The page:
image
I am an unconventional ideator and that’s made my life harder than most people in this real world. Here’s a real- life example I’m blogging while standing in TSA line for security check.

Returning a rental car with a full tank of gas is a must for avoiding exorbitant service fees. So I pull up to the nearest gas station near Nashville BNA airport.

I pull up behind another car at the 1st pump and I’m at pump #2. Turned off the engine. Stepped up to swipe my credit card and then I see a handwritten note that the credit swiper is not working. I walk inside to talk with the cashier. This conversation followed:

I asked, “I saw the sign on pump #2 but can I pay on a credit card inside?”

Cashier: “No. There’s a sign on pump 2 that says the swiper is not working.”

Me: “Yes, I read the sign and that’s why I’m here to ask if I can pay by credit card inside.”

Cashier: “No. You can only pay cash here or go use another pump.” (Now my brain parts are triggering a little frustration and creativity to find another way.)

Me: “Can I use my credit card to buy this?” (Pointing to aspirin on the shelf.)

Cashier: “Yes.”

Me: “So why can’t I pay for gas by credit card here?” (Pulling out wallet, showing credit card, pointing to swiper at cash register.)

Cashier: “No, you can only pay cash here.”

#sigh Okay, fine. I open the cash portion of my wallet, pull out a $5 and rigidly hand that to him. “This is for pump #2 but I won’t need that much gas, so I’ll be back. (For the change)”

Cashier takes cash. I go out to pump gas and stop at $4.25 and walk back inside. I ask for my change and said “and I’ll need a receipt, please.”

Cashier gets me change and receipt. I said “thank you”, a sincere nod, and walk away. He said nothing on this interchange.

Some people can only see 2 ways to do things, yes or no, my way or the highway, here’s the prescribed rules and that’s all. Discussion closed.

This is my sharing of a real-life personal isolated incident, with no intention to connect it to other things going on in my life. But, for some high-context people, you/they might read into this, and come to a different conclusion. That’d be a case where intention doesn’t match impact for some.

Oct 102013
 

I love the Church capital C and all of its complexity, flavors, and even occasional messiness. During the past few days I was invited to teach 2 workshops, an overview of the multi-site church revolution and the Future of the Asian American Church. I love being with church leaders, affirming them, supporting them, connecting them with resources, and dreaming about a better future. So energizing for me!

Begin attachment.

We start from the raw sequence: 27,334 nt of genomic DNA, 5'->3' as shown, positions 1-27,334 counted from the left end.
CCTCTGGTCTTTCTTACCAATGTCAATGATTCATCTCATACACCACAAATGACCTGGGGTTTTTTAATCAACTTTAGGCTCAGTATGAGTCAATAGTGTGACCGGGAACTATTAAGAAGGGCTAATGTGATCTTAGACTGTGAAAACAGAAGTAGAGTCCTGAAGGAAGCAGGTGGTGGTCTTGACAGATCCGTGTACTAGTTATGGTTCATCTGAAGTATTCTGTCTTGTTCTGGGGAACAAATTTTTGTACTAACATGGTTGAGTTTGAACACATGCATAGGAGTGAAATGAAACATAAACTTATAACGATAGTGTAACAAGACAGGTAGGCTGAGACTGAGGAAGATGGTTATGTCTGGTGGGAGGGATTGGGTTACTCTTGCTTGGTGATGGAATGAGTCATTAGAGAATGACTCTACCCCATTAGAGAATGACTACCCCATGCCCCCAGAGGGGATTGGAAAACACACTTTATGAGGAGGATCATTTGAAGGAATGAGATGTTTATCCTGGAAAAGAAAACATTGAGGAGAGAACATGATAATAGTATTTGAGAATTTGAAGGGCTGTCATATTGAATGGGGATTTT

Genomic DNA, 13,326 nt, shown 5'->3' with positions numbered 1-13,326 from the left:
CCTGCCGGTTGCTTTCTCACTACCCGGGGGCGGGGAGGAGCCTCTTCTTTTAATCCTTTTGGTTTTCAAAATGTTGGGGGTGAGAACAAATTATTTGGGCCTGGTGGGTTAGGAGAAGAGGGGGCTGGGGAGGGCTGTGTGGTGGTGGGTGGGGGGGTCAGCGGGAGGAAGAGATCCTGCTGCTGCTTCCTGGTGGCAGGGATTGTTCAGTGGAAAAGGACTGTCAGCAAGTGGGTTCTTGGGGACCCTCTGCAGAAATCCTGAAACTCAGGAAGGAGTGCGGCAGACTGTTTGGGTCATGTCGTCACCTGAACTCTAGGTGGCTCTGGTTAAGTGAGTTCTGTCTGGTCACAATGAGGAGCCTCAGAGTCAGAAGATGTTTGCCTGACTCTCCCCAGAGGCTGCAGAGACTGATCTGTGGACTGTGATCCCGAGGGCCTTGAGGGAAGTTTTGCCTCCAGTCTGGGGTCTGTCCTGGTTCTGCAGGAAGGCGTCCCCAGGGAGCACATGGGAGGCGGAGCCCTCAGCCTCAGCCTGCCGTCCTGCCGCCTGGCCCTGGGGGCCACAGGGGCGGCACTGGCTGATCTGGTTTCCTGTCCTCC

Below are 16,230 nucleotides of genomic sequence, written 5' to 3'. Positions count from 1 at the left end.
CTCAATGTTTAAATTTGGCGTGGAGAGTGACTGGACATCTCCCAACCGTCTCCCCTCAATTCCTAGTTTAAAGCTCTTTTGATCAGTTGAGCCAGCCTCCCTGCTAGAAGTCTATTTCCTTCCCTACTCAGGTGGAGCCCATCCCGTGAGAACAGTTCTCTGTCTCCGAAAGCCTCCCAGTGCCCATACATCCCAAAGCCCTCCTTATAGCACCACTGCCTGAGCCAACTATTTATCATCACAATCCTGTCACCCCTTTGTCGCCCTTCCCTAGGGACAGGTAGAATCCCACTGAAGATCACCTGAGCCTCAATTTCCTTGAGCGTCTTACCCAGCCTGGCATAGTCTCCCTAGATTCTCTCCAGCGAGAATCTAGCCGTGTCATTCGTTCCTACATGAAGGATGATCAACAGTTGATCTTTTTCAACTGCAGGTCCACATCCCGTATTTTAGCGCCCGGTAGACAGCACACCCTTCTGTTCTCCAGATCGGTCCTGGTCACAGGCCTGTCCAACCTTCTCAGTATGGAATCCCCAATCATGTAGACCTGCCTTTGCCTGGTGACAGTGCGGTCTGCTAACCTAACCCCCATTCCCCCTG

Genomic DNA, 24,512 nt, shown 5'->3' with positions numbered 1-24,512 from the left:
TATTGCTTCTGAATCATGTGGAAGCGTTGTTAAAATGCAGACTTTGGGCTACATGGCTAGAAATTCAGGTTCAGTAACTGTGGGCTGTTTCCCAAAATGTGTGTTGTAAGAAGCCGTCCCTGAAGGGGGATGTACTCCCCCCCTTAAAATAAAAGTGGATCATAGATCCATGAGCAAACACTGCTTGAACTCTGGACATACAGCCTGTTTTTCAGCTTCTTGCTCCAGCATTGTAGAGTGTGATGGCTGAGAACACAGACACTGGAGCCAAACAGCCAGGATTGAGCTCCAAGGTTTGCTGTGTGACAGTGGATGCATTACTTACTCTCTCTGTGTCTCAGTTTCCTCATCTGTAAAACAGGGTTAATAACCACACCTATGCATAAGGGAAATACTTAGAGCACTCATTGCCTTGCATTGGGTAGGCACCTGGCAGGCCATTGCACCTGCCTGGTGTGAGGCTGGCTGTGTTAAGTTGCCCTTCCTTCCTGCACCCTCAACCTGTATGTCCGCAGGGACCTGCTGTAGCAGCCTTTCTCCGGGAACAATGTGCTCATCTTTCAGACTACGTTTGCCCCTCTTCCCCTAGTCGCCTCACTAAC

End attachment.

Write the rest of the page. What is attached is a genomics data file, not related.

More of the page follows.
This has been more than just an event; I’ve also been invited to the table, participating in several meetings of next-generation Asian American pastors during the Exponential West planning process — cf. A Vibrant Future for Asian and Hispanic Church Planters: Facing Opportunities and Challenges @ Exponential Blog. The intentionality, the genuine learning posture of learning I’ve experienced with the Exponential key leaders, Dave Ferguson and Todd Wilson, along with their team, have been particularly refreshing, hopeful, and empowering. (Having been around my share of majority-culture-wanting-to-diversify strategy meetings, I’ve experienced the disappointing let-down of quick discussions that get factored into short-term goals and getting tasks done.)

As we American evangelicals learn how to become a multiethnic church, we are venturing into uncharted territory and there will be turbulence at times. (Actually, becoming multiethnic is just plain messier but also more rewarding.) Unexpectedly, we hit turbulence on conference day 1 when the comedic element of a parody video based on Karate Kid unintentionally triggered uneasiness and offensiveness for some attendees, in particular, Asian Americans, because of its portrayal of Asian stereotypes like bad accents and kung-fu fighting. (I use the ambiguous term “some” to avoid quantifying or marginalizing because every person’s perspective and voice is significant in the Kingdom of God methinks.) Concerns and frustrations were voiced thru email, in-person conversations, as well as the public square of social media.

I started working the back channels to bring about a better resolution to this incident than “a quick apology and let’s move on.” I commend the Exponential team for attending to the feedback, while upholding their immediate responsibility of running a conference for 2,000 people, and making room in their busy schedule to meet, to learn, and to begin working towards healthy change.

Let me give a brief update to open up healthy communications and how we’re working towards a better long-term resolution. After the end of the conference, a meeting of 4 leaders from the Exponential team met with 4 Asian Americans and myself (so that makes 5 Asian Americans). We met for almost 30 minutes and the Exponential leaders held a sincere posture of listening and learning, not defensively rationalizing, and I believe everyone felt heard. What’s confusing for non-Asians, perhaps, is the diversity of reactions to the very same video – some were offended, not so much for themselves but for the sake of the Gospel witness if an Asian American who was not a Christian were to see it, while at the same time, some Asian Americans were not offended at all and found the video hilarious.